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story.lead_photo.caption New Bloomfield Board of Education members share their views on the proposed four-day school week during a meeting Thursday, Jan. 16, 2020. Ultimately, the plan passed 4-3. Photo by Helen Wilbers / News Tribune.

NEW BLOOMFIELD — New Bloomfield Board of Education members voted 4-3 Thursday to implement a four-day school week for the 2020-21 school year.

"We're glad the board did so much research and made the decision that's best for all New Bloomfield schools — the teachers, students and parents," said Joe Robinson, a New Bloomfield Middle School science teacher and member of the calendar committee. "With the four-day week having so much support from teachers, I'm glad to see support from the board."

The eight-member faculty calendar committee first floated the concept in late 2019 while preparing the 2020-21 calendar. At Superintendent Sarah Wisdom's urging, the committee conducted a survey, which showed 88 percent of teachers would like to consider a four-day work week.

Another survey of district patrons in late November found 50 percent supportive, 18.6 percent neutral, 17.6 percent opposed and 13.8 percent undecided.

The December public forum and school board meeting brought out strong opinions on both sides. Supporters, including both parents and teachers, touted it as a way to appeal to quality educators in a small district that can't afford to match salaries with Columbia or Jefferson City. Detractors cited decreased instructional time and the need to find child care for an extra 13 days out of the year.

Two board members voiced opposition to the swap during Thursday's meeting.

"There's still so many unknowns left hanging," Debbie Cuno said.

She said she's reluctant to leave children at home on Mondays.

"Our town has had issues with theft lately, if you've read Facebook, and yet we're going to (give) high school students idle time every Monday with nothing to do," Cuno said.

Cuno was ready to support a four-day week when it was proposed nine years ago to save the district from bankruptcy, but "this is a little different situation," she said.

Cuno added she doubts the four-day week will actually accomplish New Bloomfield's goal of attracting and retaining more teachers. She cited an Education Week article that said the No. 1 factor teachers look at when job-searching is salary.

"Although North Callaway (which switched to a four-day week in 2017) increased their applicants, they had a higher turnover rate last year than they did the last year they were on a five-day calendar," Cuno said. "A four-day week may be attractive to many — I mean, why wouldn't it be? — but it isn't going to change the amount of house payment bills."

Board member Craig Abbott also focused on teacher salaries.

"The fix just over a year ago was paying teachers more with Prop Y, which took us up into the top half compared to our competing districts," he said. "Now, just a short time later, we are saying we need to do more, and the fix is to allow them to work less hours for the same pay with taxpayers' monies at the expense of our kids."

He noted the district is in a good place financially and encouraged a focus on raising teacher and staff pay closer to the South Callaway and Fulton districts' rates.

Abbott said the roughly eight weeks board members have had to contemplate the switch wasn't adequate.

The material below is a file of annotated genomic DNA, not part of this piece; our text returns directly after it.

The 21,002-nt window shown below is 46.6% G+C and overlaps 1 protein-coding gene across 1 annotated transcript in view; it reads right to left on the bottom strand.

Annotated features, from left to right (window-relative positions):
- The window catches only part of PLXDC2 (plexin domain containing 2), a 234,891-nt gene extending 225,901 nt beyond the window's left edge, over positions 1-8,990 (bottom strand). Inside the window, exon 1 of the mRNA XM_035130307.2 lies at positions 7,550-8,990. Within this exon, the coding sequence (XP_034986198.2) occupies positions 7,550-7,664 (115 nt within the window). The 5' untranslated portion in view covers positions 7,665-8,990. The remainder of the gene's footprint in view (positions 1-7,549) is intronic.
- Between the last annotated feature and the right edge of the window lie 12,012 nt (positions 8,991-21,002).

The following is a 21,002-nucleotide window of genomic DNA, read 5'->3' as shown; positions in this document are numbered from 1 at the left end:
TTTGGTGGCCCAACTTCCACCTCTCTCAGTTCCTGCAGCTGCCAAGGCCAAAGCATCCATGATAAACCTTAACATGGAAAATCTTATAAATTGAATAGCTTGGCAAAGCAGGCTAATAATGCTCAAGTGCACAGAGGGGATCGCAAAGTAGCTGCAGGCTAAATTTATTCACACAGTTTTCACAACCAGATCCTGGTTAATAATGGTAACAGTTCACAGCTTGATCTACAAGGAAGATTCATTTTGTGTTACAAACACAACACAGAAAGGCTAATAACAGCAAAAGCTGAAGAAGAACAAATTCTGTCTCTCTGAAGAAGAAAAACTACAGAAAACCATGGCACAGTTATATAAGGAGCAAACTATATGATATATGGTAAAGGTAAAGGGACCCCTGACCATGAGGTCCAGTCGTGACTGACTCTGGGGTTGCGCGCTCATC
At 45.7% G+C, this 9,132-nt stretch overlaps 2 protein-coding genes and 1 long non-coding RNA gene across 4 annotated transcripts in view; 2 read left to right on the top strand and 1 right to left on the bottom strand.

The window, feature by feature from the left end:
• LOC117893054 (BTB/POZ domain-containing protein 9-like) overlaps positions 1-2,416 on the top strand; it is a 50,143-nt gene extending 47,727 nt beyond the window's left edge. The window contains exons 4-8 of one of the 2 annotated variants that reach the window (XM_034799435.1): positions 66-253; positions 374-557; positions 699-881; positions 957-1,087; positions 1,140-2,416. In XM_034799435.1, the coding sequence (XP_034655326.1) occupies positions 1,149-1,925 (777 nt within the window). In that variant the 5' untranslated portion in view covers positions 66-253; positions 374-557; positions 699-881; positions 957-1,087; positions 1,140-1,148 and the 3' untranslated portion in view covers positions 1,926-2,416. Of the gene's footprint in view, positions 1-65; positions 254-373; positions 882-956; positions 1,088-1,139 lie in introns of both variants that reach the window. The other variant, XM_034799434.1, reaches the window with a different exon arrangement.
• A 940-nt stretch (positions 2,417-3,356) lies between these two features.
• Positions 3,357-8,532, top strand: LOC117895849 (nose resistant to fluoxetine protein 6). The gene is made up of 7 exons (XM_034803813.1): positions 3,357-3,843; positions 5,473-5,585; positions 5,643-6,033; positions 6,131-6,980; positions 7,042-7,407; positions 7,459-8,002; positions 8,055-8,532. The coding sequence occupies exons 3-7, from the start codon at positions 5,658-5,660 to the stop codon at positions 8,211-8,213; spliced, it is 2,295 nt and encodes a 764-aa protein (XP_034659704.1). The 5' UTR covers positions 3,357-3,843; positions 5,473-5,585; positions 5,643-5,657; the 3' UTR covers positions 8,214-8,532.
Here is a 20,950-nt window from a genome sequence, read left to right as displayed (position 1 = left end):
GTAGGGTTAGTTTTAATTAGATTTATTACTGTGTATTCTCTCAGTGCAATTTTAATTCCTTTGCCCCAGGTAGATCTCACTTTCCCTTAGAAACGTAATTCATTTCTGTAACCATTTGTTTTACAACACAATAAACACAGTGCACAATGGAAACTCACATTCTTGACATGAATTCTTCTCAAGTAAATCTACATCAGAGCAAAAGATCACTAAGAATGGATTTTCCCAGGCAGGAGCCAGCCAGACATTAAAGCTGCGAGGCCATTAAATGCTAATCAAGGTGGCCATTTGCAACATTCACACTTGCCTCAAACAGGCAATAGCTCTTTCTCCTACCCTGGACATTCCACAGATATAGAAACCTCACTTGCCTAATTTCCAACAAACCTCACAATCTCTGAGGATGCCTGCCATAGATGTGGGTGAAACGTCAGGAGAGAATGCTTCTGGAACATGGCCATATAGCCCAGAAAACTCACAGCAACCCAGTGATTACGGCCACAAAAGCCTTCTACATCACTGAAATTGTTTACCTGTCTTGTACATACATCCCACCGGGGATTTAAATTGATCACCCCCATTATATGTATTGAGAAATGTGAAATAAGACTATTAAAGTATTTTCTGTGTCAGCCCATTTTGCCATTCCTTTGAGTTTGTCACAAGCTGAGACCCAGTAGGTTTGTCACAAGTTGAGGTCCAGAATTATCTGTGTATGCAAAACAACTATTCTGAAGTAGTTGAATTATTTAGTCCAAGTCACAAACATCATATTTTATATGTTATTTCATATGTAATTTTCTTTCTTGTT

His biggest objection, however, was the decrease in instructional time. On a four-day schedule, children will be in class for 47 fewer hours per year (not including potential Monday remedial sessions or field trips).

Following the vote, Abbott announced via email he's withdrawn his bid for re-election to the board.

"I actually withdrew a couple weeks ago," he said. "I can't be a part of a governance process when I don't support or believe in taking away instructional time from kids."

Board member Todd Schattgen also voted against the switch but did not respond to a request for comment Friday.

Four board members — Jonathan Morningstar, Stacey Allen, Amy Pendleton and board President Terri Sweeten — voted in favor of a four-day week. The four were less vocal during Thursday's meeting.

Allen said she spent a lot of time reviewing data and studies related to four-day weeks.

"I didn't see a ton of absolute negative or positive as far as student achievement goes," she said Friday. "There's a slight tendency toward increased attendance, which was one deciding factor."

More importantly, though, Allen saw potential benefits for the district's teachers.

"Teachers at North Callaway were excited to tell us about how it's really benefited them as teachers and how it inspires them to take time on weekends to be with family and friends and do the things that keep them engaged," Allen said. "The number of applicants they're getting is a lot bigger than ours. I hope we see the same results here."

Superintendent Wisdom said she's fairly neutral on the change but supports the school board and teachers on the decision.

"When 88 percent of the staff say they want this, it's something we have to look at," she said. "But whether it's five or four days, we will still educate the kids."

She thanked the school board for the time and effort they put into making the decision.

"It is not one any of us takes lightly," Wisdom said.

She's downright excited, however, about a new remedial program the district plans to launch on Mondays. Called "Monday Academy," it will provide extra help to the students who most need it.

This article was edited at 9:40 a.m. Jan. 20, 2019, to attribute quotes to Stacey Allen that incorrectly had been attributed to another board member in its original version.

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